What an outstanding Sportsman of the Year (Dec. 16). In selecting
Lance Armstrong you have honored a man of incomparable ability
and indomitable spirit. Lance is a model for professional
athletes and provides inspiration to us all. It's refreshing to
see that SI does not constrain itself to only the most popular
and traditional of American sports but acclaims extraordinary
athletic talent wherever it's found.
MIKE MCCARLEY Fairfax, Va.
Better late than never! A true hero for all generations.
DOMINIC J. CLEMENTI Hillsborough, N.J.
I recently had my five-year anniversary of being cancer-free, and
it was fitting that you chose Armstrong to help me celebrate. He
is my hero. Lance not only rides for the U.S. Postal Service but
also for cancer survivors everywhere.
SALLIE BETH TODD, Simpsonville, S.C.
Armstrong and Rick Reilly--man, it just doesn't get any better
than that. If I can find out where to get one of those TEXAS:
BIGGER 'N FRANCE Tshirts, I'll be a happy camper.
MARTY KISTIN, Corrales, N.Mex.
When I saw Armstrong on the cover as Sportsman of the Year, I
immediately began making my own list of who should've been given
that title. Then I read the article--and threw the list away.
MICHAEL R. TATKO, Clarkston, Wash.
Pat Tillman is America's true sportsman of the year. He
selflessly turned down a multimillion-dollar deal with the NFL to
join the ranks of the elite U.S. Army Rangers. Although I'm a
huge Boston sports fan, even Tom Brady should step aside this
year. Tillman is the real patriot.
MARK E. STACHELSKI, Arlington, Mass.
The fans of the Montreal Canadiens witnessed a miraculous return
to the lineup at the end of the season as Saku Koivu helped guide
the Habs to an upset of the top team in the Eastern Conference
and an exciting run into the playoffs. Koivu epitomizes the true
MARK REICH, Toronto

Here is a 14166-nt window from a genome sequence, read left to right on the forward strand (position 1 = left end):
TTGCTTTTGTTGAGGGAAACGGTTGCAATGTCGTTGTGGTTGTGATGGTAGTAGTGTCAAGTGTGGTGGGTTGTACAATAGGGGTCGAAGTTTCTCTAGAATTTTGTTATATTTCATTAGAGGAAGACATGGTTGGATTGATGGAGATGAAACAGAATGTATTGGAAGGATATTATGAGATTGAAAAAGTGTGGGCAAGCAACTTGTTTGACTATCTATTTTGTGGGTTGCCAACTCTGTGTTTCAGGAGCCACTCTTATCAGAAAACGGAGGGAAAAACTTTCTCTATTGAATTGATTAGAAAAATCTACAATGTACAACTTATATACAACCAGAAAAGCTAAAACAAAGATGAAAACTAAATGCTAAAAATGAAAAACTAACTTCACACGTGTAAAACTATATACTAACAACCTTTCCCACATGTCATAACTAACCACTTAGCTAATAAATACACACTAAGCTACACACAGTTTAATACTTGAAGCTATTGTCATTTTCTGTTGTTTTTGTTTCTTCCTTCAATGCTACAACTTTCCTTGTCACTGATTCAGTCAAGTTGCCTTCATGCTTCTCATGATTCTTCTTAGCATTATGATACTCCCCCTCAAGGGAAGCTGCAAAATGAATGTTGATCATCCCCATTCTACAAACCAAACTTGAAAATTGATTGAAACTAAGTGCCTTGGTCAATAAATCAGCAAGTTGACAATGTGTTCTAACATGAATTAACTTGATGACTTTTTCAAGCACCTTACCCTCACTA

The Minnesota Twins had been given up for dead, then came back to
win their division. They wanted to play baseball, and they wanted
to do it as a team. That is sportsmanship above and beyond
anything that anyone could have expected or asked for.
EDWIN FRYDENDALL Richland, Wash.
No one dominated his or her sport in 2002 like Annika Sorenstam
ERIC VERNON, Ottawa
What Eric Crouch needs to understand is that many Americans take
jobs that are not fun because they want to provide their families
with economic stability (SCORECARD, Dec. 16). Getting paid $1.3
million to play wide receiver for at least one year would have
been much more productive than hanging out in Omaha.
JEFF BELFIORE, Canonsburg, Pa.
Crouch is a man who stood up for what he believed in and got out
before it was too late. If he does return one day to professional
football, everyone can rest assured it is not for the money but
solely for the love of the game.
BRIAN DESSART, East Rockaway, N.Y.
It's odd that you chose Armstrong as Sportsman and left his
best-selling book, It's Not About the Bike, off The Top 100
Sports Books of All Time (Dec. 16).
RON SLOZAT AND PATTI HUMES
John L. Parker Jr.'s Once a Runner is a cult classic and a bible
to runners. The book reads like poetry, and it captures the
essence of the sport.
JUSTIN BROWNSTONE, Santa Monica, Calif.
How could you have omitted Henry W. Thomas's Walter Johnson:
Baseball's Big Train? I take it personally: It is the definitive
biography of my father, superbly researched and written by my
CAROLYN J. THOMAS, Washington, D.C.
Austin Murphy's The Sweet Season.
CHARLIE FLETCHER, Ventura, Calif.
Men at Work by George Will.
CHARLES T. SMITH, Hudson, Ohio
William Faulkner's masterpiece on hunting, The Bear.
JACK SELZER, State College, Pa.
Bart Giamatti's Take Time for Paradise.
ERIC LOMAZOFF, Philadelphia
Robert Whiting's Ya Gotta Have Wa, a humorous look at the
cultural differences between American and Japanese baseball.
JEFF ZEEMAN, Boston
What a preposterous notion to think that sports fans read books!
I mean, what is there in a book that can't be found in the movie
version, on SportsCenter or in a video game? Oh, I had forgotten
that your list included some of the richest, most imaginative,
heartfelt and hilarious stories ever told. And I have 89 more to
NICHOLAS HOLLE, Madison, Wis.
I don't know which is more upsetting: that I own only 10 of your
top 100 sports books or that your list appeared too late to
update my Christmas list. I think you've found a small way to
spark the economy.
DAN CICHALSKI, Cliffside Park, N.J.
How could you leave out Ernest Hemingway's The Old Man and the
JOEL AUGEE, Tualatin, Ore.
COLOR PHOTO: JONAS KARLSSON
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